While the Mass is a Catholic’s primary and central act of worship, by no means does it replace or devalue other elements of the spiritual life. Rather, it calls for them, perfects them by uniting them with Jesus’ death and resurrection, and integrates them into the living whole of divine-human communion. 45 Under certain conditions, one may even share with due care in the worship of those who are not Catholic.
The other sacraments, the liturgy of the hours, and the sacramentals are closely linked with the Eucharist and directed toward it (see PO 5).
a) The other sacraments are to be received when appropriate. Like the Eucharist, to which each is related in its own way, the other sacraments establish or deepen communion with God and so build up the body of Jesus. Every sacrament is a form of divine worship (see SC 59), and one should receive each of them whenever appropriate.
Insofar as possible, the recipient of any sacrament and all involved in its administration and reception (for example, baptismal sponsors, witnesses to matrimony) should be attentive and play an appropriately active role. As with the Eucharist, this is more a matter of inward acts than of outward behavior.
b) The Church calls all the faithful to the liturgy of the hours. By the liturgy of the hours, the Church extends her worship, centered in the Eucharist, throughout the day (see CMP, 33.G). Sharing in this prayer thus helps integrate all one does with the Eucharist, and so to perfect it as spiritual worship. The liturgy of the hours also is a fine framework for individual and family prayer and devotions, and for examination of conscience.
The Church invites all the faithful to participate in the hours (see SC 84 and 100). Many easily could, at least by adopting one or two of the hours, preferably morning and/or evening prayer, as a regular form of household prayer.46
c) Sacramentals extend the sacraments into daily life. The sacramentals are significant acts variously related to the sacraments. For example, blessing oneself with holy water recalls one’s baptism, while using it in blessing other things extends baptism, as it were, to objects which in various ways extend one’s body. While not essential to divine worship, the sacramentals are practices of the Church which are effective by her prayer.47 Central to all is the intercession of the Church, and some simply are prayers which the Church provides for particular benefits. Of these, some are incorporated in the rites of the sacraments, while others stand apart from the sacraments.
Any prayer or blessing offered by the Church responsive to some need of an individual, family, or other group should be sought and used.48 In this way, private devotion is more clearly and fruitfully linked with God’s saving work in Jesus.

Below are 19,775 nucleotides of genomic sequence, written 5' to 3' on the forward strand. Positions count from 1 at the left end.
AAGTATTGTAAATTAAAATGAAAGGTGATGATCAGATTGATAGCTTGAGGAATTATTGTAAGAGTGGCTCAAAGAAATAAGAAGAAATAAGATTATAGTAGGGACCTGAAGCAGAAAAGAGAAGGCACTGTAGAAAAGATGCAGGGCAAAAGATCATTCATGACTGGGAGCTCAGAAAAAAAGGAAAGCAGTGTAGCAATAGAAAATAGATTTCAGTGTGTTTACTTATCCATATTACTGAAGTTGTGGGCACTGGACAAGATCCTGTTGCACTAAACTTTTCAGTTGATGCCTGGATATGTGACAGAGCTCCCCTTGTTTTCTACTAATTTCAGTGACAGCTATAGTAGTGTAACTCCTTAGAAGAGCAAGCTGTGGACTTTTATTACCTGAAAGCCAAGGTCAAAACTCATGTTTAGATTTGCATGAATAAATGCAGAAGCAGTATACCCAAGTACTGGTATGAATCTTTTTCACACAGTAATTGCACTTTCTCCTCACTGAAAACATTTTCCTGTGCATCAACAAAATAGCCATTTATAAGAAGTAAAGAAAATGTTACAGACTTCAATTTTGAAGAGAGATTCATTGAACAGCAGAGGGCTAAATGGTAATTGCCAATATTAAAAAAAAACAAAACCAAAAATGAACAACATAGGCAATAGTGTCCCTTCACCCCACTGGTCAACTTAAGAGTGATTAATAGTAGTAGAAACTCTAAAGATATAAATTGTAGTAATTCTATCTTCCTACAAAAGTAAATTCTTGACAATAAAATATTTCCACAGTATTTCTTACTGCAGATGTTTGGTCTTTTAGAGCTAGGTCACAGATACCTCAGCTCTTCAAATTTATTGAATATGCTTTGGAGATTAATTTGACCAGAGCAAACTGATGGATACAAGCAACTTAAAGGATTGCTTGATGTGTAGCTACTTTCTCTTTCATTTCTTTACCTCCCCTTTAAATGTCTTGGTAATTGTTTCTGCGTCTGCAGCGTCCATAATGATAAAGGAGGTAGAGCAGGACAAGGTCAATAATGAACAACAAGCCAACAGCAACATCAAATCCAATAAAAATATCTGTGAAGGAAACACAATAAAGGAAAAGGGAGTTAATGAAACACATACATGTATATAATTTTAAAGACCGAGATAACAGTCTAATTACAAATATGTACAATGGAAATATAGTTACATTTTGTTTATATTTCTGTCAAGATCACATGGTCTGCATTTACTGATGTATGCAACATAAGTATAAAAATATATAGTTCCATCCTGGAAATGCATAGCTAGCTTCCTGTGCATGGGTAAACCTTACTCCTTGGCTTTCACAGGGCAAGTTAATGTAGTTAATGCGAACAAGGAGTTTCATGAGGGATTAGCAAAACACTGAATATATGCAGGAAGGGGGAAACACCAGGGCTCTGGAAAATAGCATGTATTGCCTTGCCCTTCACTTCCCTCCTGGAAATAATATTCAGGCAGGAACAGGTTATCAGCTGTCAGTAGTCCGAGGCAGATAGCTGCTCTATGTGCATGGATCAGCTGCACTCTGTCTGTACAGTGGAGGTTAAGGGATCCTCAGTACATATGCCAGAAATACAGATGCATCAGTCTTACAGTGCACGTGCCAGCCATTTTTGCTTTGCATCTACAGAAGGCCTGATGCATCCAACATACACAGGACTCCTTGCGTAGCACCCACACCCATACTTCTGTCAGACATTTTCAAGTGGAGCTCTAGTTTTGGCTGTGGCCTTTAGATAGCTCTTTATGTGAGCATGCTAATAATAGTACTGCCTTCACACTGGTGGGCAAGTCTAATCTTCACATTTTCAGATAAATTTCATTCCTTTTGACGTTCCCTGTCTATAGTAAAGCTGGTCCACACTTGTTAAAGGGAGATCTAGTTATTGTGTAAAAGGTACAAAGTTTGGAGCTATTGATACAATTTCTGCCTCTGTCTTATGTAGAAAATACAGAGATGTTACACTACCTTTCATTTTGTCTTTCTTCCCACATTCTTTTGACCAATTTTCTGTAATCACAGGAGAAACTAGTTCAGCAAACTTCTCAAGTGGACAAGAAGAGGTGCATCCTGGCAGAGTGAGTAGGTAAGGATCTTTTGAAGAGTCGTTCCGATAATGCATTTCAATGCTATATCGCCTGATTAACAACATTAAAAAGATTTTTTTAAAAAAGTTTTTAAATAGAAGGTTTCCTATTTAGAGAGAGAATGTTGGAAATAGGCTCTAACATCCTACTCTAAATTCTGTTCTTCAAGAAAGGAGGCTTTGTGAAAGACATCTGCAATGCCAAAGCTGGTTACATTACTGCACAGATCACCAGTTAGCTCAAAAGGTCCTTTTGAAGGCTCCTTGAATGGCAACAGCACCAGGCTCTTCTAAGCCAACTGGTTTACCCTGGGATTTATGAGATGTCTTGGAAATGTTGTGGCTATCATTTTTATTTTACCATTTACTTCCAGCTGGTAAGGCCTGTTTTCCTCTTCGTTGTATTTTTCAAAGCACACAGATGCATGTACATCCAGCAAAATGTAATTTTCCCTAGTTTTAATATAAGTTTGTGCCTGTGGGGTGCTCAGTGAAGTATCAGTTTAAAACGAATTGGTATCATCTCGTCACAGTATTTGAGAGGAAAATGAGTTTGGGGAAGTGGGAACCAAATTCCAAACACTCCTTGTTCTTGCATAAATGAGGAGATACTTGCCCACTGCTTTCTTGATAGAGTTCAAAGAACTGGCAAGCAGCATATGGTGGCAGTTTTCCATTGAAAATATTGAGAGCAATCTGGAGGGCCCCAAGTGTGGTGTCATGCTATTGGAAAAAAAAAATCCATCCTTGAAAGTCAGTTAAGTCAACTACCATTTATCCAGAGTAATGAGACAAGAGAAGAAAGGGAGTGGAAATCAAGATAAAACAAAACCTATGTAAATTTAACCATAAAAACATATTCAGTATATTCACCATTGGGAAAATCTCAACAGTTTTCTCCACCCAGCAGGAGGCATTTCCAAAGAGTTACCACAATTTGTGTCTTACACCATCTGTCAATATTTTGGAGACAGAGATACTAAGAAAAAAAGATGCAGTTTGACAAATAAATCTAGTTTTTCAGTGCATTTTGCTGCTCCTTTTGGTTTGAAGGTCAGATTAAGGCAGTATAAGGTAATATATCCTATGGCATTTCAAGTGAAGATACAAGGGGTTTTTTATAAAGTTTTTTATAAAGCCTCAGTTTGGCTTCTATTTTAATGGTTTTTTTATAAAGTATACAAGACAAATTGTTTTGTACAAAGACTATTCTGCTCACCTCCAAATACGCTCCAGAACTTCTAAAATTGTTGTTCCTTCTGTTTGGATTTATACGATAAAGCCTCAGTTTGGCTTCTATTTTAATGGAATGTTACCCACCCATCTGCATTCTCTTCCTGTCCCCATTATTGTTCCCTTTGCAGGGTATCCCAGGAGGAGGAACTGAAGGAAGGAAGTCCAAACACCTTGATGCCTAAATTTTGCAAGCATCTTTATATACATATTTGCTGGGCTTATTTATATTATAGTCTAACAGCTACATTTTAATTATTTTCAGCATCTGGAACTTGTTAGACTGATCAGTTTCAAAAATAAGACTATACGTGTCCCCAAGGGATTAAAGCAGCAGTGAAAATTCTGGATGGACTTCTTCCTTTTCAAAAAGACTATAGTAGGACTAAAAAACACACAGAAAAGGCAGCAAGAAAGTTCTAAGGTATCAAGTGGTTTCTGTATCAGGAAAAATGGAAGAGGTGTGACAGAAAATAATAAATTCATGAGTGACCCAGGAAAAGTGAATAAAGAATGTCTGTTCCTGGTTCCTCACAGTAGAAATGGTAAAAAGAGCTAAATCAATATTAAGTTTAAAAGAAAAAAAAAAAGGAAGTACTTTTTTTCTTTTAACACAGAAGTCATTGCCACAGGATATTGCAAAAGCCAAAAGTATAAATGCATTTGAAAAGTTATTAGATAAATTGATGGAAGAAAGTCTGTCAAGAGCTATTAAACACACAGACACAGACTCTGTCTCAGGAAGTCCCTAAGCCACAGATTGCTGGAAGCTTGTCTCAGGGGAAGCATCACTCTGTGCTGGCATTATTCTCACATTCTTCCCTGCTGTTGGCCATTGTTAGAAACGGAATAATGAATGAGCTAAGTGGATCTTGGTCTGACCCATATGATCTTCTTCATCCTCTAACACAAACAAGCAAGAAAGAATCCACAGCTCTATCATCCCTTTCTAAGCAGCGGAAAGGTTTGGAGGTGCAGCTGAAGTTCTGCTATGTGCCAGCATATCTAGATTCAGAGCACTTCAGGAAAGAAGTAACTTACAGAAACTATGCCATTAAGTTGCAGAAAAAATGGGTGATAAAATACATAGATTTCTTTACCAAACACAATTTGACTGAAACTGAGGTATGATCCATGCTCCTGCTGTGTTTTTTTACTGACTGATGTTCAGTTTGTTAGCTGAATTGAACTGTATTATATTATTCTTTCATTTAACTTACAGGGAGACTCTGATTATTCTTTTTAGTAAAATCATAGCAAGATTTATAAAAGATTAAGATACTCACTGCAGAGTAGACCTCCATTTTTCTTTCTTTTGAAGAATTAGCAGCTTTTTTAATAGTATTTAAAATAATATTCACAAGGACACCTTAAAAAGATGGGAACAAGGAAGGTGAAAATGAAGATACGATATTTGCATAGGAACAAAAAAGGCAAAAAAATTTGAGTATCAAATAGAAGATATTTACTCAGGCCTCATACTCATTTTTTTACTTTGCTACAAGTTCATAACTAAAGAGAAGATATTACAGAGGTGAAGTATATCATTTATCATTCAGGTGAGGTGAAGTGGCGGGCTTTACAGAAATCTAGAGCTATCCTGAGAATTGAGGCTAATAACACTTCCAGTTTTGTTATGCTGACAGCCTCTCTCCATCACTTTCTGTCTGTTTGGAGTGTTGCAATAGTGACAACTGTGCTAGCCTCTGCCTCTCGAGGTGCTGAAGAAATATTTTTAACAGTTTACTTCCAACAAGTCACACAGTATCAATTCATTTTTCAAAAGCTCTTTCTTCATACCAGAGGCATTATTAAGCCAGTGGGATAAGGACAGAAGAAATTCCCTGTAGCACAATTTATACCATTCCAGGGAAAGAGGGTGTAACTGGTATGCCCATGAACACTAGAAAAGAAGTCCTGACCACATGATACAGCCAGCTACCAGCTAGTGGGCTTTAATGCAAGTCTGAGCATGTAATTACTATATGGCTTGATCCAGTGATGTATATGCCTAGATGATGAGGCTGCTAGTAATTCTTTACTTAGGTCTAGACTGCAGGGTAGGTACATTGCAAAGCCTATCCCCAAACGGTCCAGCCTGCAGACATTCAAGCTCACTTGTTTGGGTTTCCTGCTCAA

The activity of the Church as a whole is not limited to the liturgy, and the spiritual life of her members is not limited to liturgical participation.49 Each individual and family require other devotions and prayers which bring God’s manifold gifts and mediate between the eucharistic center of communion with God in Jesus and day-to-day life transformed into “a living sacrifice, holy and acceptable to God” (Rom 12.1; cf. CMP, 29.F–H). Thus, every Catholic individual and family has the right and responsibility to develop and follow a singular form of spiritual life, provided it is in harmony both with the Church’s teaching and with full participation in the liturgy.50
The requirements to read Scripture, pray, meditate, and examine conscience are dealt with elsewhere (especially 1.J.2, 2.B.1, 4.B.2.a–b, 4.C.2, 4.D.1.b–c, and 4.D.2). These things are fundamental to every individual’s and family’s spirituality. The present treatment summarizes only the Church’s more important, current, specific recommendations concerning certain devotions, some liturgical and others not, which can hardly be omitted from anyone’s spirituality.
a) Eucharistic adoration outside Mass often is appropriate. Since Jesus remains present as long as the consecrated species remain what they are, Catholics rightly adore him in the Blessed Sacrament, not only during but outside Mass (see DS 1656/888). This worship should be shown by genuflecting (or in some situations bowing) toward the tabernacle when entering and leaving church before and after Mass, or when visiting (even as a tourist) any place where the Blessed Sacrament is reserved, and by showing due reverence whenever the Sacrament is exposed, for example, in a public procession or in a sickroom where a patient is receiving Holy Communion.
It also is good to participate in such processions and in other optional devotions: eucharistic benediction, prayer before the Blessed Sacrament exposed, special services on the solemnity of Corpus Christi, eucharistic congresses, and so on.51